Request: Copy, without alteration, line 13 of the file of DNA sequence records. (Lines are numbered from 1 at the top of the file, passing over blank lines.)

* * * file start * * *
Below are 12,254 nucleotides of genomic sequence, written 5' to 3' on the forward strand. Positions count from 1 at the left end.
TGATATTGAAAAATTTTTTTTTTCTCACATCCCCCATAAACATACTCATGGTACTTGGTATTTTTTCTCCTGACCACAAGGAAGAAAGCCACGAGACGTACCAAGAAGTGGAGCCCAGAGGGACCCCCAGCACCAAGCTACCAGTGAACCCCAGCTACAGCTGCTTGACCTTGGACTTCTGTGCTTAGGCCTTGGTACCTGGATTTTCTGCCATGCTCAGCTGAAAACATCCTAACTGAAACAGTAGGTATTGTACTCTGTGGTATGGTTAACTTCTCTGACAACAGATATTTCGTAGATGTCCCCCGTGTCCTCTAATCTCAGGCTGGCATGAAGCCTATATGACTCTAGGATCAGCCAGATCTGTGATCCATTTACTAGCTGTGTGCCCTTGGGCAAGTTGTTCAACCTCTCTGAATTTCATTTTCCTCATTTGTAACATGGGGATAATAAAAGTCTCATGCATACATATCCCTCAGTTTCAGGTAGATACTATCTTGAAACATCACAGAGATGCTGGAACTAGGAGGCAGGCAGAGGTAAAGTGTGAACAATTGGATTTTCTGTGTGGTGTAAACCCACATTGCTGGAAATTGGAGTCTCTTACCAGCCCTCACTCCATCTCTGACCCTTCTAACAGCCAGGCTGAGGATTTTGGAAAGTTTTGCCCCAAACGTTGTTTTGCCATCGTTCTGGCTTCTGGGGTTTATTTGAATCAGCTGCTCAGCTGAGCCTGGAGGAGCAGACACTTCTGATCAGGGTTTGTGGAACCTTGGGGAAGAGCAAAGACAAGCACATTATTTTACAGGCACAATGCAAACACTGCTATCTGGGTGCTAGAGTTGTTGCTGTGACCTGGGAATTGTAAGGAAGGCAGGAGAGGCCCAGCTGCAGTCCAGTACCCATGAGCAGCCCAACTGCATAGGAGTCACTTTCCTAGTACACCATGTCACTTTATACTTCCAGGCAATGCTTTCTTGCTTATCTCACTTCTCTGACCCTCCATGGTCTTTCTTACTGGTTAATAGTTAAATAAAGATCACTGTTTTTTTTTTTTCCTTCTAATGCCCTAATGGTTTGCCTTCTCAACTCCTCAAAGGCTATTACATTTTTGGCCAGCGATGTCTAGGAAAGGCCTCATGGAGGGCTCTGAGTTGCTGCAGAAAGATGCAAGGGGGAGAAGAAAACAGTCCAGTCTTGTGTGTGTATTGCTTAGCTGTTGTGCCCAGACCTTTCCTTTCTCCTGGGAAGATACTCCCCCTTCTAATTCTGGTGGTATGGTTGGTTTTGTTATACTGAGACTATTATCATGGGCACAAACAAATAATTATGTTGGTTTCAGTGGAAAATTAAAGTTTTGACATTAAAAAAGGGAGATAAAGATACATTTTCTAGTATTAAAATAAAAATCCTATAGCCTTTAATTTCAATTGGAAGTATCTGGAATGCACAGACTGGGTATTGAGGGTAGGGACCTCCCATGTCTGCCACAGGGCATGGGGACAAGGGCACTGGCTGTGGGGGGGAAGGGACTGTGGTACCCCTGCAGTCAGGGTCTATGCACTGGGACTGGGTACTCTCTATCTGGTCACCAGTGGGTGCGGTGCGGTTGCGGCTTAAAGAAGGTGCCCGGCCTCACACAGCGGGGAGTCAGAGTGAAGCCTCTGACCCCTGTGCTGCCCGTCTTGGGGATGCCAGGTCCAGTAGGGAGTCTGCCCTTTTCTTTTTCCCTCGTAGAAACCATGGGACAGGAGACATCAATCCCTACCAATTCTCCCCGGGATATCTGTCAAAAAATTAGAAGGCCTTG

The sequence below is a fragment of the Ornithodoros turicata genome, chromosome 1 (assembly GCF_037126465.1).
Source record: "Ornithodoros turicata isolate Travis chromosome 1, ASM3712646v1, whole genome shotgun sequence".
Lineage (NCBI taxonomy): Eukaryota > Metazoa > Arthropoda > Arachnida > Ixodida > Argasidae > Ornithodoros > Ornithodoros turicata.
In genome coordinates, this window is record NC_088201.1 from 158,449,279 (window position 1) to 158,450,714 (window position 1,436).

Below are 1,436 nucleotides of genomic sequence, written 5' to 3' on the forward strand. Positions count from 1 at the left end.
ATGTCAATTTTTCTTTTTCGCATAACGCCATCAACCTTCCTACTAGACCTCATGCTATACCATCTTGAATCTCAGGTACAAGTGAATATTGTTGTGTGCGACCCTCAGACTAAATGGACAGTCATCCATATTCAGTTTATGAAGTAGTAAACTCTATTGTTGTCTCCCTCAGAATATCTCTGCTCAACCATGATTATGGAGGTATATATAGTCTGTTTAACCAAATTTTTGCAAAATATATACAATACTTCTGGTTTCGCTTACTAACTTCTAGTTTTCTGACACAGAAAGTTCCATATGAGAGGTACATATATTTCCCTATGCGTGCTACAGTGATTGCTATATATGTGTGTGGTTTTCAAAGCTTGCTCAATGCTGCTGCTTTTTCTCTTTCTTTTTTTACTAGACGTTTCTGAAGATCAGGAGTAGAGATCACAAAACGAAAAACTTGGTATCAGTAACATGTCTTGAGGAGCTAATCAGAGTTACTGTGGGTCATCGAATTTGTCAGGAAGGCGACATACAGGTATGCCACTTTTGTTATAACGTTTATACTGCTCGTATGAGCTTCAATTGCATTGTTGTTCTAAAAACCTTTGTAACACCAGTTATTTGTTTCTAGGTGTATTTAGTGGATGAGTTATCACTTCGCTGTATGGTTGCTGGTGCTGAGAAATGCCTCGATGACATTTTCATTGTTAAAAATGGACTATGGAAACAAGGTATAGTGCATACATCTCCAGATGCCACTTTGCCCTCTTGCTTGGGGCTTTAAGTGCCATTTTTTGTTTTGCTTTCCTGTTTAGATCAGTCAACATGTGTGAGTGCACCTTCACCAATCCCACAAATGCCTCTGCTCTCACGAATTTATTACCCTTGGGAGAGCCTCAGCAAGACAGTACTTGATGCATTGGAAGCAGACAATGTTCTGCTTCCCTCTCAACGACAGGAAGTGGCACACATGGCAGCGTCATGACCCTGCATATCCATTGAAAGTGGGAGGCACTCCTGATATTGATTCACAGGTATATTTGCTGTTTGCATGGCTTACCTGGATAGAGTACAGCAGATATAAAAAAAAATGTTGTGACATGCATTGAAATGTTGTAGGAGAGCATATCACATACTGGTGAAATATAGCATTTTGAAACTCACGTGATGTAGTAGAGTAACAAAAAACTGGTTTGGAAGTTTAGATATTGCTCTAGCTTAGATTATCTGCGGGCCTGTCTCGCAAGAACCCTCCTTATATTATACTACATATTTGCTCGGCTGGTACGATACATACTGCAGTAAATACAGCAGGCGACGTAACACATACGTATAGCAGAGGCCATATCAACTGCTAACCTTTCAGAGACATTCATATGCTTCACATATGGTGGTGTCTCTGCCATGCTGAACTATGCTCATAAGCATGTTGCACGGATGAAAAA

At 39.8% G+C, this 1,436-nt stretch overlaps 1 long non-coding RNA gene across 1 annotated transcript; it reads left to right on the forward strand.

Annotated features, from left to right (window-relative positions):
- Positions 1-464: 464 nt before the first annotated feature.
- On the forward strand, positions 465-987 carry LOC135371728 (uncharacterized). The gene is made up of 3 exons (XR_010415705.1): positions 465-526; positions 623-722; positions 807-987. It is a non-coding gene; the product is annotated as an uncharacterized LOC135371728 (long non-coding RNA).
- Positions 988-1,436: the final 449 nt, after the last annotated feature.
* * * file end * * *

- Positions 988-1,436: the final 449 nt, after the last annotated feature.